Maki’s work as a teacher and theorist spans his entire career, and his writings rival his buildings in terms of influence. He designed the Keio University Shonan Fujisawa Campus where he now lectures. As a theorist, Maki articulated his beliefs on urbanism and Modernism in a memorable 1964 essay, “Investigations in Collective Form,” and in 2008, he had a book of his collected essays published. “I was in Australia a few days ago, and I visited one of its senior architects,” Maki says. “He showed me a print of my essay, which he had probably had 30 or 40 years ago when he was studying in England. He had kept it. When he knew I was coming, he wanted me to sign it.”
Maki and Associates is a small operation relative to its stature in the international design arena—in addition to the 2011 AIA Gold Medal, Maki won the Pritzker Prize in 1993—numbering about 40 architects and administrative personnel. “I always maintained a small practice because in a small firm, I can participate in all the projects equally. I can give my full attention to each project,” Maki says. “I’ve never wanted to make my firm organized like a large firm.”
The magnitude-9.0 earthquake that struck Japan in March did not directly impact Maki’s studio, which is located in Tokyo, about 140 miles from the Fukushima Daiichi nuclear plant and farther still from the area devastated by the tsunami. “We are still conducting practice normally,” Maki says. But, he adds, “After a year or two years, it will definitely affect our practice. Energy must be given to reconstruction, not to creating new projects, as we might have expected.”
Communication technology has changed Maki’s thinking about architecture—and his practice. “Without this digital technology, we cannot effectively design a building outside Japan,” Maki says. “The coordination could not be done while waiting for airmail coming from the outside. Today, it’s almost instantaneous, collaborative work.”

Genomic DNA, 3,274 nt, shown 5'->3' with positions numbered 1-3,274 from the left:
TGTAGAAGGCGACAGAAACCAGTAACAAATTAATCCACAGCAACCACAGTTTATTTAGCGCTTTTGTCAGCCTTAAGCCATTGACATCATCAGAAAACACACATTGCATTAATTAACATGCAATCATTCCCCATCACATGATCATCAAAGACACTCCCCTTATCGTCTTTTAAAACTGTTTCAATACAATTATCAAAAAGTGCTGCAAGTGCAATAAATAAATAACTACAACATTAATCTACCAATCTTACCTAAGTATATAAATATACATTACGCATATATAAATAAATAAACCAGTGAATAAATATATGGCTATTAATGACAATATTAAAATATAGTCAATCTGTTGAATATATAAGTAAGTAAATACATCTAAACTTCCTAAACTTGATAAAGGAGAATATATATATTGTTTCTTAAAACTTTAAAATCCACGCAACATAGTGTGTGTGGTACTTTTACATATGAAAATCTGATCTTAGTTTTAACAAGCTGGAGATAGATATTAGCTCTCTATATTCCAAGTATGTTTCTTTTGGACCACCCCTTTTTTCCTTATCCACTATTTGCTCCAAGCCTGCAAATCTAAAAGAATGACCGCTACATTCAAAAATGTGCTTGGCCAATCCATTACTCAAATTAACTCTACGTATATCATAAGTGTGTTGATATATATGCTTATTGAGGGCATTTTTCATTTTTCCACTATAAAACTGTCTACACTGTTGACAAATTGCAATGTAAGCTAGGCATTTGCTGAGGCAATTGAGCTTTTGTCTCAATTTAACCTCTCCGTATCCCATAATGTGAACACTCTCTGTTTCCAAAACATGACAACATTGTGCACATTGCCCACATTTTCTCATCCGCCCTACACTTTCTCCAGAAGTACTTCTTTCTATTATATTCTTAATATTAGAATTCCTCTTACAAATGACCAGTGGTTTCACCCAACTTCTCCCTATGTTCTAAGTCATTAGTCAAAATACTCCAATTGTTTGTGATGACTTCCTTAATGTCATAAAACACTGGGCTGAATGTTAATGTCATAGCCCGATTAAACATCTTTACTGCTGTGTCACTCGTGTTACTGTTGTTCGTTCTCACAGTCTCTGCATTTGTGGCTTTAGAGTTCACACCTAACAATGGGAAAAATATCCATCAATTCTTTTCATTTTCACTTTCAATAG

“In old times, you had more time between whatever you do and what you do next. Sometimes I miss that leisurely practice,” Maki says. “Also, today, because of this digital technology, so many people participate in the development of a project simultaneously. So you have to always coordinate a number of opinions and desires simultaneously.”
Maki and Associates is currently at work on Tower 4 of the new World Trade Center, and a performing arts center for Shimizu, Japan, about 60 miles west of Tokyo. A view of one of the performing arts center’s façades (shown here) reveals planes of red and blue color, which denote two auditoriums, according to Maki.
Maki is one of few architects who can boast studying, teaching, and practicing in both the U.S. and Japan. His time in the U.S. lends context to his work on an important symbolic project, Tower 4 at the World Trade Center (the model for which is pictured here). For Maki, his time in the U.S. also adds value to the award. "The U.S. is a country I knew when I was young, over 50 years ago," Maki says. "Having this [AIA Gold Medalist] recognition adds value to my life."